My mother was seriously hampered by her asthmatic condition but always wanted to fulfil her role of "homemaker" to the max by doing as much as she could, then asking for help. Suffice to say, my sister and I did the "heavy jobs" (the hoovering, the dusting, cleaning the inside of the car) to earn our pocket money and mum carried on doing what she was good at.
When I left home, in a blaze of glory, at the age of 18, I didn't know I couldn't cook until it came to actually feeding myself and not actually buying the food from a take-away or having it placed in front of me ready plated. On the other hand, my boyfriend (now my long-suffering husband) was a dab hand in the kitchen. He and his brother used to come home from school and start preparing the evening meal for when their parents came home from work.
The day we moved into our little flat in Blackpool was where we both made the startling discovery that I could not cookk. The conversation went a little something like this:
"So, Nic, what shall we make for tea?"
"Oh I don't know, love. How about a fried egg butty?"*I faff about in the kitchen for about 10 minutes*
"Kev, how do you switch the cooker on?"
"Why, love? Isn't it working?"
"No. I can't see where the little flames would come from"
"What little flames? It's an electric cooker!"
"Huh? Can't you cook?"
"What did you make at home?"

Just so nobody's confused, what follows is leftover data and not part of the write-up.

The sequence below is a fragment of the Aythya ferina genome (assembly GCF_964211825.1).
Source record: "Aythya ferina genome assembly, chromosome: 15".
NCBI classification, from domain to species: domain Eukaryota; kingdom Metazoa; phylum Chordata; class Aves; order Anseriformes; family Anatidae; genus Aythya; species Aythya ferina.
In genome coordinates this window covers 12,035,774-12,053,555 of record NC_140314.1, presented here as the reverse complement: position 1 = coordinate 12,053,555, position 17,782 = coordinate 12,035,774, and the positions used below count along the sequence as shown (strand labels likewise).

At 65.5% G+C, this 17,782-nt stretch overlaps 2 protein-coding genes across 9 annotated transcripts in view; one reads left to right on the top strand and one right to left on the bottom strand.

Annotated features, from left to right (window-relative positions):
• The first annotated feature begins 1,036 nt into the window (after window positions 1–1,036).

"Nothing. Mum always used to make the tea."
"Well, what sort of cooker did you have?"
"THE ONE WITH THE LITTLE FLAMES ON."
"YOU. MEAN. 'GAS'!"
So, that sort of set the precedent for the coming weeks. I would watch whilst he would cobble something together and eventually I learnt how to cook the basics. Now, my Yorkshire Puddings are legendary and I've managed keep my family alive for the past 18 years or so. I've not killed anyone. Yet!
Kev also completed a basic chefs course at college in the mid 1990's and now makes the most fabulous pastry!! In his role as the at-home parent, he always has a meal waiting for me on my return from work from Monday to Thursday (Friday is usually take-away day). I'm quite happy for him to have control of the kitchen as I still detest the science of cooking but I enjoy preparing and serving a Sunday roast each week. My daughter had cooking lessons as part of her accommodation contract when she lived in the hostel so she's fairly competent now, son #1 is, shamefully, following in my footsteps - he would happily live off beans on toast and cereal for the rest of his life - whereas son #2 loves baking and has progressed onto making scrambled eggs for everyone when we have sausage and bacon.
Does everyone in your house join in with the cooking or has someone marked their territory?